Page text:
The Magical Music of Harry Potter

Sarah Dale - Bolder And Wiser

4 May 14 words: James Walker
An interview with the psychologist and writer about her career and writing about women over fifty
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What is Creating Focus?
Creating Focus is the brand name for the coaching and other psychological services I offer. I work as an independent occupational psychologist and help individuals and organisations deal with uncertainty and change. I brought my work together under the Creating Focus brand name because it helped to clarify and consolidate a wide range of projects and writing that I was involved in.

Once you are sitting comfortably, tell us about your life as a psychologist...
I think I’ve always been interested in psychology! I did a psychology degree on leaving school, and then, after a foray into the business world as a chartered accountant, returned to university to do an MSc in occupational psychology when I was 30. I’ve worked as an occupational psychologist since then. The best aspect is undoubtedly when I am able to help people make sense of their experience, particularly in relation to their work and how work interacts with other areas of their life. They are then in a better position to make good decisions and act on them. It’s highly rewarding to be part of that process for someone else.

And the worst...
Probably having to correct assumptions that I sometimes hear – that I can read minds, or provide quick solutions to long-standing complex issues, or that I’m a psychiatrist!

How useful do you think writing is as a kind of therapy?
I think writing can be very useful in helping us both to express emotion and to make sense of our world. Arguably, most writers are engaging in a form of therapy for themselves, and often for their readers too – and this probably applies to all art forms. What seems important to me is for people to find a medium of any sort that works for them to express and interpret their thoughts and feelings and also to communicate with others in order to find the social support and connection that the vast majority of us need to function well psychologically. For some that may simply be talking and listening but for others, writing and other art forms can be powerful.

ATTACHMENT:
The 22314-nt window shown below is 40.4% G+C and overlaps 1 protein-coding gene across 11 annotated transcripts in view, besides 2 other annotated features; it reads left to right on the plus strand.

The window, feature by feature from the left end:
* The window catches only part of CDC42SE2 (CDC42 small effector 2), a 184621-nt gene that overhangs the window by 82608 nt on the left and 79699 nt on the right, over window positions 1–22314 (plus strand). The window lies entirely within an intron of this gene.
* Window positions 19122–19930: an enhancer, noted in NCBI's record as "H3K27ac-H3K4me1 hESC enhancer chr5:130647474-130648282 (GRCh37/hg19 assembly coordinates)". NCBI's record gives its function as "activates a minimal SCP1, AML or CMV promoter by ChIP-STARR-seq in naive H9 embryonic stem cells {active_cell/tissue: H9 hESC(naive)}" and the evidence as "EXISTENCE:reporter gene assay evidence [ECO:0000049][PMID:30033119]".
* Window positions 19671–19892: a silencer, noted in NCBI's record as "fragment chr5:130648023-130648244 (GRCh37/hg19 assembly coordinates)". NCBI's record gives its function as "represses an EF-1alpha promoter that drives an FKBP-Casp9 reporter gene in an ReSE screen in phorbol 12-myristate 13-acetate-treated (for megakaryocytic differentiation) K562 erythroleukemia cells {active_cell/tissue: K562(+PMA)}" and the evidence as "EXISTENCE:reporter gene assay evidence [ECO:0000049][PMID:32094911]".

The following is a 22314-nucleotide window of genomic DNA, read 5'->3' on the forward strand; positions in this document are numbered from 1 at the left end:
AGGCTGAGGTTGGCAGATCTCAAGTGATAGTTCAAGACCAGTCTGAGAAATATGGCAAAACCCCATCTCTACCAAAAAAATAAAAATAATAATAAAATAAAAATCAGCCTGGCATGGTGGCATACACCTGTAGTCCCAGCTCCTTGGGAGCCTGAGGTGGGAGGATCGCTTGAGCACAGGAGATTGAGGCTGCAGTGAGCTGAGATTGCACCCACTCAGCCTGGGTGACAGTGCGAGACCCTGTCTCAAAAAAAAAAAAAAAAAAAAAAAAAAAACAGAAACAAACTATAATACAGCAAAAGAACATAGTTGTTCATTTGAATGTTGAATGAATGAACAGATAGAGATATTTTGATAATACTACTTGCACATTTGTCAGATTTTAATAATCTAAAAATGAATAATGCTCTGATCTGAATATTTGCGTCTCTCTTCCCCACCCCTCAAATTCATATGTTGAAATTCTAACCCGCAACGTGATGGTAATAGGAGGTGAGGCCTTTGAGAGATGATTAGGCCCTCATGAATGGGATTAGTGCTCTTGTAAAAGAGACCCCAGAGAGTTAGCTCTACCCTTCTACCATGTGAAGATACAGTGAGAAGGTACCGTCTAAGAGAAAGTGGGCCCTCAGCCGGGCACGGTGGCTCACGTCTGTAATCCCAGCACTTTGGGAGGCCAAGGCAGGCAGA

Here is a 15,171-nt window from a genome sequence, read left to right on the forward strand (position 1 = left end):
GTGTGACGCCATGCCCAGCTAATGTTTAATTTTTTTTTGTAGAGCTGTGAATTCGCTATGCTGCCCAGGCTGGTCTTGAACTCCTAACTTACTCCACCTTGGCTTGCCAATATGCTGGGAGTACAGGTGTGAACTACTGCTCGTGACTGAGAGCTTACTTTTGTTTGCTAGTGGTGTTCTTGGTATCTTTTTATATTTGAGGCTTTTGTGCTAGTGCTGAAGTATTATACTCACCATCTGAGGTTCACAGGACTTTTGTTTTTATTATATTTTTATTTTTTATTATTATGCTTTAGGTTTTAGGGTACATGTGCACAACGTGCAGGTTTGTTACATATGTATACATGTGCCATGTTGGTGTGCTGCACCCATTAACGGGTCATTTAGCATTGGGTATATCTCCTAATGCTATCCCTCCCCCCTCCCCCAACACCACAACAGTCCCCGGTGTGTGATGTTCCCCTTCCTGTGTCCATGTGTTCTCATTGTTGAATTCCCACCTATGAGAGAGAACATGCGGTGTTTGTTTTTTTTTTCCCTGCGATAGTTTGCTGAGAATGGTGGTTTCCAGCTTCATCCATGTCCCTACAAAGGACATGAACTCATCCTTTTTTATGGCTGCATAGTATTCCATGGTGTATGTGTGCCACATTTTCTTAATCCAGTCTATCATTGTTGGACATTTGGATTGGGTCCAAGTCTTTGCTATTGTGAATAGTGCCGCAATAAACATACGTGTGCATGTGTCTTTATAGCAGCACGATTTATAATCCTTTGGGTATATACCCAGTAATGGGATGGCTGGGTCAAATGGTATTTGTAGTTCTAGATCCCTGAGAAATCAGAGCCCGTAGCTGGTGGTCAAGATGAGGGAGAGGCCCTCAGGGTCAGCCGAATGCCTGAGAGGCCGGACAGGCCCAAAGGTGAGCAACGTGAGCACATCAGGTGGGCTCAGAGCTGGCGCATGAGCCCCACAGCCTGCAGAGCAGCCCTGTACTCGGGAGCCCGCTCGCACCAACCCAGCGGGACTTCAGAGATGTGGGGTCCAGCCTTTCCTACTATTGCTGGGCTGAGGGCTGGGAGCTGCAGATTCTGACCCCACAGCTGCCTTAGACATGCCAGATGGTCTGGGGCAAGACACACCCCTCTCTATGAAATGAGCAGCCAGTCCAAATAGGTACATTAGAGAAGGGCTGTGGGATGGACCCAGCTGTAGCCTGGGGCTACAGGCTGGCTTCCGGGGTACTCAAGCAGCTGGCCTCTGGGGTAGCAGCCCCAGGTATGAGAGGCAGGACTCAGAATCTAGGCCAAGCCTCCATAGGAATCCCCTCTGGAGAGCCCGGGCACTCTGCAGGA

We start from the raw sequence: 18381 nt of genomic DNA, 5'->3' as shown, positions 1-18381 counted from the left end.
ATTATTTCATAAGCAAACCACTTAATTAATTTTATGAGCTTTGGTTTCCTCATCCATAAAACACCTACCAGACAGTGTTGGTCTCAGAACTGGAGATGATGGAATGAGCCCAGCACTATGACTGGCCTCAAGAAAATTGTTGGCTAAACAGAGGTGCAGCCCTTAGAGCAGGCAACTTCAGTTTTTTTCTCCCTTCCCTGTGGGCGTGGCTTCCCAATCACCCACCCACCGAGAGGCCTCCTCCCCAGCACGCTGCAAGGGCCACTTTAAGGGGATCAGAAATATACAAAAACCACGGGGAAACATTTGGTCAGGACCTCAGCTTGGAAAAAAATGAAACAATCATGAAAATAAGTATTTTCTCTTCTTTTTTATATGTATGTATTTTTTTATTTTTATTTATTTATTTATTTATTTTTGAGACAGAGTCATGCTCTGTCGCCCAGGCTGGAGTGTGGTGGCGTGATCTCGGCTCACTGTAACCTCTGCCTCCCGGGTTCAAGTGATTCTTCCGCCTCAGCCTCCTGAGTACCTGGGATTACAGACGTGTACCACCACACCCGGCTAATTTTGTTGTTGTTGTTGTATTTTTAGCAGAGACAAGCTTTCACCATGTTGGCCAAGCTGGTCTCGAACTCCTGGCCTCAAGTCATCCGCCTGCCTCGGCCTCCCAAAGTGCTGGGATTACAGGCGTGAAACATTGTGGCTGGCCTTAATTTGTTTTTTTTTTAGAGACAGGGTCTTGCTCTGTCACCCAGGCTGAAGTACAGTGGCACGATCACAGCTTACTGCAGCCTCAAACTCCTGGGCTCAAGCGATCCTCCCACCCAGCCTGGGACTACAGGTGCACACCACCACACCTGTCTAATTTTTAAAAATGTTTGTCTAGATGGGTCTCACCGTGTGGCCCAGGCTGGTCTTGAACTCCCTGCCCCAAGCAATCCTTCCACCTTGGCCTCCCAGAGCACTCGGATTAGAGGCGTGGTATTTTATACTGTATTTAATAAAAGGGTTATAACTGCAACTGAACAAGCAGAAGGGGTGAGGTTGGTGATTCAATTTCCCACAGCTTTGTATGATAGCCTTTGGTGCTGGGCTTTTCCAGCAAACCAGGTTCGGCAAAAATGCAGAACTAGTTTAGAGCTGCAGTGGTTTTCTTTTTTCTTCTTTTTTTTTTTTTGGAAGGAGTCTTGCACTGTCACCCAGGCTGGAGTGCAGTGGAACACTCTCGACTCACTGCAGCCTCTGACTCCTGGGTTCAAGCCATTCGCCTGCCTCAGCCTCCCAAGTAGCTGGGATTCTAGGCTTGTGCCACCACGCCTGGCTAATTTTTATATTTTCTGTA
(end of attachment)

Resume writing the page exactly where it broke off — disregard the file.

Bolder and Wiser explores the lives of women in their fifties. Why did you go for this particular age group?
Partly because I myself am approaching fifty! But also, this time of life is often one of huge transition and change, especially for women. Biologically, the menopause can create both physical and psychological turbulence. It is also a time where women are frequently very aware of being the “sandwich” generation. Their children might be becoming independent but still have a range of needs at the same time as their parents or other elderly relatives may need more support. There can be a strange mix of new found freedom and increased responsibility for many women in their fifties which can present opportunity and threat alike.

How did you select women for the book?
They were all women I was drawn to for some reason. They weren’t a sociologically representative group but their wide range of attitudes and experiences meant that in one way or another, each one seemed to show me some positive aspects of ageing. I found them through word of mouth as well as asking on social media.